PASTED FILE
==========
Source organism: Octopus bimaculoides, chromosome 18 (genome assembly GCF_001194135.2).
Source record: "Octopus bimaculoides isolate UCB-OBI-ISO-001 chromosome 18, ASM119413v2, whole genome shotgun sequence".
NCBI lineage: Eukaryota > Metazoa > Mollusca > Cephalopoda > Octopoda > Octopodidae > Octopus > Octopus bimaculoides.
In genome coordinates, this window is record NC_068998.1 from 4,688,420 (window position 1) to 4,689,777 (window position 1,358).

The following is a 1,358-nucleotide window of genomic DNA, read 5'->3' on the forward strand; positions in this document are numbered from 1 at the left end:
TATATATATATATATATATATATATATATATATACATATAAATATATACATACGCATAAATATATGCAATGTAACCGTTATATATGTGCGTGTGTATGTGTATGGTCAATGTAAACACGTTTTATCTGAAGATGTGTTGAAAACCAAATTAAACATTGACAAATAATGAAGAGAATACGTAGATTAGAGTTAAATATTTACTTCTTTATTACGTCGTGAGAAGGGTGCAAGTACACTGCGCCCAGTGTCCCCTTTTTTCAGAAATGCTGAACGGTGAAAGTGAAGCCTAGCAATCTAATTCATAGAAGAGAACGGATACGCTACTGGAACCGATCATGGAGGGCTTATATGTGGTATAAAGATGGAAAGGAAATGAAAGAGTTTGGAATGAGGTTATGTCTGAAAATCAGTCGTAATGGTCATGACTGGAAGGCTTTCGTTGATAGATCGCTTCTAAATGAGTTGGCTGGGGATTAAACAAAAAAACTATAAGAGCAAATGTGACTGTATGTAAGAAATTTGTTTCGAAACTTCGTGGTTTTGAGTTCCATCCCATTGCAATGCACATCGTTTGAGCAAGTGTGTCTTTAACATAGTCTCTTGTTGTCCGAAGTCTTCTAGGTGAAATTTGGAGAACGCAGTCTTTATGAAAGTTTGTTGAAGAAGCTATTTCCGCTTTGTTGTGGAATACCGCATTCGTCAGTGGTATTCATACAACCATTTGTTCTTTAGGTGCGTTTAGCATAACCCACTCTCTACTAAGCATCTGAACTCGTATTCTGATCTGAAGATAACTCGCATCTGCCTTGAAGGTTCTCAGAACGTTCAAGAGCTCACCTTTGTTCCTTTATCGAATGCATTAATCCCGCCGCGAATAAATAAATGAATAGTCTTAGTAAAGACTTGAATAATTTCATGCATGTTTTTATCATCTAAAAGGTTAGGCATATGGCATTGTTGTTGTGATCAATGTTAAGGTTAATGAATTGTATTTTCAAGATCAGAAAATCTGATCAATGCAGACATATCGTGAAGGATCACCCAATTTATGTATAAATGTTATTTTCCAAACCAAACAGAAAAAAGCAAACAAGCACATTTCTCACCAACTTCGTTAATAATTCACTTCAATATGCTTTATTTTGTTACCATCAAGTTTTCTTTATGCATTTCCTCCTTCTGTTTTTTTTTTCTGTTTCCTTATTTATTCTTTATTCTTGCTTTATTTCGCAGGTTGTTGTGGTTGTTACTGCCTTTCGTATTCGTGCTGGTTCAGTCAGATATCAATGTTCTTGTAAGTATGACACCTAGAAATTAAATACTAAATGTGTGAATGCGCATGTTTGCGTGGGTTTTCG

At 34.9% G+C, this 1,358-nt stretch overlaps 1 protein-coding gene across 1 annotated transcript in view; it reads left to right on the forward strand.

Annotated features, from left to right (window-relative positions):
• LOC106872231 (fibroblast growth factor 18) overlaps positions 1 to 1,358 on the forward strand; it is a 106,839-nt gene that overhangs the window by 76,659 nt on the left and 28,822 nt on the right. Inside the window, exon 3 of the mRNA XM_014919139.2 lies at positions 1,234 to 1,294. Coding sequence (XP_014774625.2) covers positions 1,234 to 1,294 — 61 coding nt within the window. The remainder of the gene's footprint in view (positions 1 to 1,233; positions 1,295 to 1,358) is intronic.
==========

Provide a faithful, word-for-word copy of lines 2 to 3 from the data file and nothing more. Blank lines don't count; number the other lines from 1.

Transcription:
Source record: "Octopus bimaculoides isolate UCB-OBI-ISO-001 chromosome 18, ASM119413v2, whole genome shotgun sequence".
NCBI lineage: Eukaryota > Metazoa > Mollusca > Cephalopoda > Octopoda > Octopodidae > Octopus > Octopus bimaculoides.